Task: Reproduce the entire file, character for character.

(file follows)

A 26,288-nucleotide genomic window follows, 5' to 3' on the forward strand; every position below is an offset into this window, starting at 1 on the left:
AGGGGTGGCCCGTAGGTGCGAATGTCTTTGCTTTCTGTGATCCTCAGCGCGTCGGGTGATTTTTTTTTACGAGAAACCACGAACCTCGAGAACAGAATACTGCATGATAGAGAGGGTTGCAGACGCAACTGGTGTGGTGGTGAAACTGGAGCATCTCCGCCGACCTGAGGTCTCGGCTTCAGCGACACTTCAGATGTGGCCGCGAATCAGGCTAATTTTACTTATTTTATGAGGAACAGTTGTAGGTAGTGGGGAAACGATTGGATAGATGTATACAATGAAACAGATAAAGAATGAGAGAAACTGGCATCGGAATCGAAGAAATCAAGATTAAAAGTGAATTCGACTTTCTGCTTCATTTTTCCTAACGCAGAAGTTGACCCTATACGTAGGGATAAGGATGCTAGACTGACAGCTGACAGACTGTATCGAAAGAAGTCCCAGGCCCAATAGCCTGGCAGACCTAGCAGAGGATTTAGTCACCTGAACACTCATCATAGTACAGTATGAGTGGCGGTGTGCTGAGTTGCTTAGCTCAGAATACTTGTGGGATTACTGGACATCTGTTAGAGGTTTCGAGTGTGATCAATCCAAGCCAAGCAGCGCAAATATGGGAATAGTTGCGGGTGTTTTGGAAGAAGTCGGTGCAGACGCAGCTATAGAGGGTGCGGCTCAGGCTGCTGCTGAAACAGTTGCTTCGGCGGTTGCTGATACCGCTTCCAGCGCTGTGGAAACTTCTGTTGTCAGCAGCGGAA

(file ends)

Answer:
A 26,288-nucleotide genomic window follows, 5' to 3' on the forward strand; every position below is an offset into this window, starting at 1 on the left:
AGGGGTGGCCCGTAGGTGCGAATGTCTTTGCTTTCTGTGATCCTCAGCGCGTCGGGTGATTTTTTTTTACGAGAAACCACGAACCTCGAGAACAGAATACTGCATGATAGAGAGGGTTGCAGACGCAACTGGTGTGGTGGTGAAACTGGAGCATCTCCGCCGACCTGAGGTCTCGGCTTCAGCGACACTTCAGATGTGGCCGCGAATCAGGCTAATTTTACTTATTTTATGAGGAACAGTTGTAGGTAGTGGGGAAACGATTGGATAGATGTATACAATGAAACAGATAAAGAATGAGAGAAACTGGCATCGGAATCGAAGAAATCAAGATTAAAAGTGAATTCGACTTTCTGCTTCATTTTTCCTAACGCAGAAGTTGACCCTATACGTAGGGATAAGGATGCTAGACTGACAGCTGACAGACTGTATCGAAAGAAGTCCCAGGCCCAATAGCCTGGCAGACCTAGCAGAGGATTTAGTCACCTGAACACTCATCATAGTACAGTATGAGTGGCGGTGTGCTGAGTTGCTTAGCTCAGAATACTTGTGGGATTACTGGACATCTGTTAGAGGTTTCGAGTGTGATCAATCCAAGCCAAGCAGCGCAAATATGGGAATAGTTGCGGGTGTTTTGGAAGAAGTCGGTGCAGACGCAGCTATAGAGGGTGCGGCTCAGGCTGCTGCTGAAACAGTTGCTTCGGCGGTTGCTGATACCGCTTCCAGCGCTGTGGAAACTTCTGTTGTCAGCAGCGGAA